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In the late 50s big band jazz was still the hottest ticket around for European audiences and nobody was better at rallying a troupe, or seducing a crowd, than the one-and-only Lionel Hampton. He’d made his name in the 30s, playing with the likes of Louis Armstrong and Benny Goodman, before establishing himself as a giant of the genre in the 40’s and taking names like Quincy Jones, Dinah Washington, Charles Mingus and Dizzy Gillespie under his wing. For this pioneering vibraphonist, pianist and composer, there were few noteworthy characters that he didn’t end up influencing.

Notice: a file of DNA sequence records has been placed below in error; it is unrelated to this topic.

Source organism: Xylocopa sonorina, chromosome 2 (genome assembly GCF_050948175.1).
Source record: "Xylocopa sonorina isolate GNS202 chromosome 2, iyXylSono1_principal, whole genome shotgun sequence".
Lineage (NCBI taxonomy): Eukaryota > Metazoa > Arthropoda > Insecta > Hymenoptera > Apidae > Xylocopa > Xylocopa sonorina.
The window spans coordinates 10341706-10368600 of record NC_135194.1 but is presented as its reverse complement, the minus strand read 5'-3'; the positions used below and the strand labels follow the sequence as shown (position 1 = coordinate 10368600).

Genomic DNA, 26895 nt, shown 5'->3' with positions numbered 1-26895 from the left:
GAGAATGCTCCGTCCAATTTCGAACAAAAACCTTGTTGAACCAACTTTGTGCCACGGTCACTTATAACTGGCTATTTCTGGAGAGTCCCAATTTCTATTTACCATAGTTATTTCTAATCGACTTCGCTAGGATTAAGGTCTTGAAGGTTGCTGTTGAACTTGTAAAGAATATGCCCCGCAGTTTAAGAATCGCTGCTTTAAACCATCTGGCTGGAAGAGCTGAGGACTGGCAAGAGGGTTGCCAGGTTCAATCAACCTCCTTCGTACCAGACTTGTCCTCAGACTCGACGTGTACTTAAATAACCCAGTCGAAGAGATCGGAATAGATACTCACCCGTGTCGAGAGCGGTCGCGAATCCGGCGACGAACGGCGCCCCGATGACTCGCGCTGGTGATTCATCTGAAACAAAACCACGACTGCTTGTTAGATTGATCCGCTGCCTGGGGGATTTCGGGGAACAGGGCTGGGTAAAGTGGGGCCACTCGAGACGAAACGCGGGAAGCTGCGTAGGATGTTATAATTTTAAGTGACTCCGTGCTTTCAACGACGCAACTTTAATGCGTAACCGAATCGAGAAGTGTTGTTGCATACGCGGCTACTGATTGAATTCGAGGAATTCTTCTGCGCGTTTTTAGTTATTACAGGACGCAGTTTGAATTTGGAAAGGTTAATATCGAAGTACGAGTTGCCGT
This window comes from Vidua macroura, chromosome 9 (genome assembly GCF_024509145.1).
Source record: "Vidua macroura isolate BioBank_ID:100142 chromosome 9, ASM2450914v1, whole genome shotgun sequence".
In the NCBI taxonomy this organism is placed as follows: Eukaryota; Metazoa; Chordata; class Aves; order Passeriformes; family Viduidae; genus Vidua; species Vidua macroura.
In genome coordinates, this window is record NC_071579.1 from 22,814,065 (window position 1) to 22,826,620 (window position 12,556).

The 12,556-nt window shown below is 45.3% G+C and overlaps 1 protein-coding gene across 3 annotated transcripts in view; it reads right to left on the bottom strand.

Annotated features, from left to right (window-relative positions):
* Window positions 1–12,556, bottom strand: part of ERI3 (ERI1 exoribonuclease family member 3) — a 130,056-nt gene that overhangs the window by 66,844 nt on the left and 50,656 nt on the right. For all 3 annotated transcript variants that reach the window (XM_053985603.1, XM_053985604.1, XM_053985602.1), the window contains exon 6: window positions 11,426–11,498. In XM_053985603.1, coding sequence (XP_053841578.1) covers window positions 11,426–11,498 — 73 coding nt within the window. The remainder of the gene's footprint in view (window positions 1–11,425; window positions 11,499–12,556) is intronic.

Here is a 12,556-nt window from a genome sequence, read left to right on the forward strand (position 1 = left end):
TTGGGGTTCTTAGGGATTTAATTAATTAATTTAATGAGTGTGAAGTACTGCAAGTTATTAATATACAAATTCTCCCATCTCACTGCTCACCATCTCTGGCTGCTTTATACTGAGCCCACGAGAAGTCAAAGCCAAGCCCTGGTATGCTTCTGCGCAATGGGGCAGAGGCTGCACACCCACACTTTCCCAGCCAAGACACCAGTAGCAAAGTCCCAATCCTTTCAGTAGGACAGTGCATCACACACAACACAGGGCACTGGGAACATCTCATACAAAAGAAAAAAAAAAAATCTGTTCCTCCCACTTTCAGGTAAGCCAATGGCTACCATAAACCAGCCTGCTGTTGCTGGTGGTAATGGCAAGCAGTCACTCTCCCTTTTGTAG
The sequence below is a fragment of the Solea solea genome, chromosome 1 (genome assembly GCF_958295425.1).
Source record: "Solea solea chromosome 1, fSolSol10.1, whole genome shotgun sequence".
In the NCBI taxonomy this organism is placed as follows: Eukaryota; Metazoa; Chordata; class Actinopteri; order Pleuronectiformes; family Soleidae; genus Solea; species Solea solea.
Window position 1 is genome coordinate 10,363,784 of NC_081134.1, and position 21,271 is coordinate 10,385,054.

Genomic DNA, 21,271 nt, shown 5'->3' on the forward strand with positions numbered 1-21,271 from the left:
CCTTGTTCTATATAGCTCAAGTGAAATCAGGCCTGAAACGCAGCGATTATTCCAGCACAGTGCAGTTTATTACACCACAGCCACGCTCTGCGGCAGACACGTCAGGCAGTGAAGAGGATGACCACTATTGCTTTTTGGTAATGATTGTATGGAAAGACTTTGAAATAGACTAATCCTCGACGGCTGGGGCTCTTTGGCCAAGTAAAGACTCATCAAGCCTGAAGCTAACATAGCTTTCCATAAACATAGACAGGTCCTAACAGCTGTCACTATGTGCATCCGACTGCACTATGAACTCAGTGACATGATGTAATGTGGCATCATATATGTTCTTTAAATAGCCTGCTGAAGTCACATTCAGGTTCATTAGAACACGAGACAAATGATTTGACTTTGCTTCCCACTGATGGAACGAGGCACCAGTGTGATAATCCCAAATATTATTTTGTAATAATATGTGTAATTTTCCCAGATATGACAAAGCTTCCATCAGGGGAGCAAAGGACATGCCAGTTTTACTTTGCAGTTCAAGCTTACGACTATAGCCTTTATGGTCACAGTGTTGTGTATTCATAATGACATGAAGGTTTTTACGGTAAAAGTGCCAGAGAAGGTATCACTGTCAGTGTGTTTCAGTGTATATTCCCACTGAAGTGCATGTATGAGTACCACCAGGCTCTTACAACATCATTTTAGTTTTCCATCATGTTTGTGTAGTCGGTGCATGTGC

Here, coming off the back of a seminal album with Stan Getz (“Gladys,” a song from that album, is delivered here), he fronts an all-star line-up for a Belgian spectators who seem in a state of rapture whenever the camera lingers on their faces. Among many ensemble pieces, it is “History Of Jazz” that perhaps stands out the most: to coincide with the various stages Hampton stops playing and explains the shift in the music for the audience: “first, the traditional blues, from New Orleans….”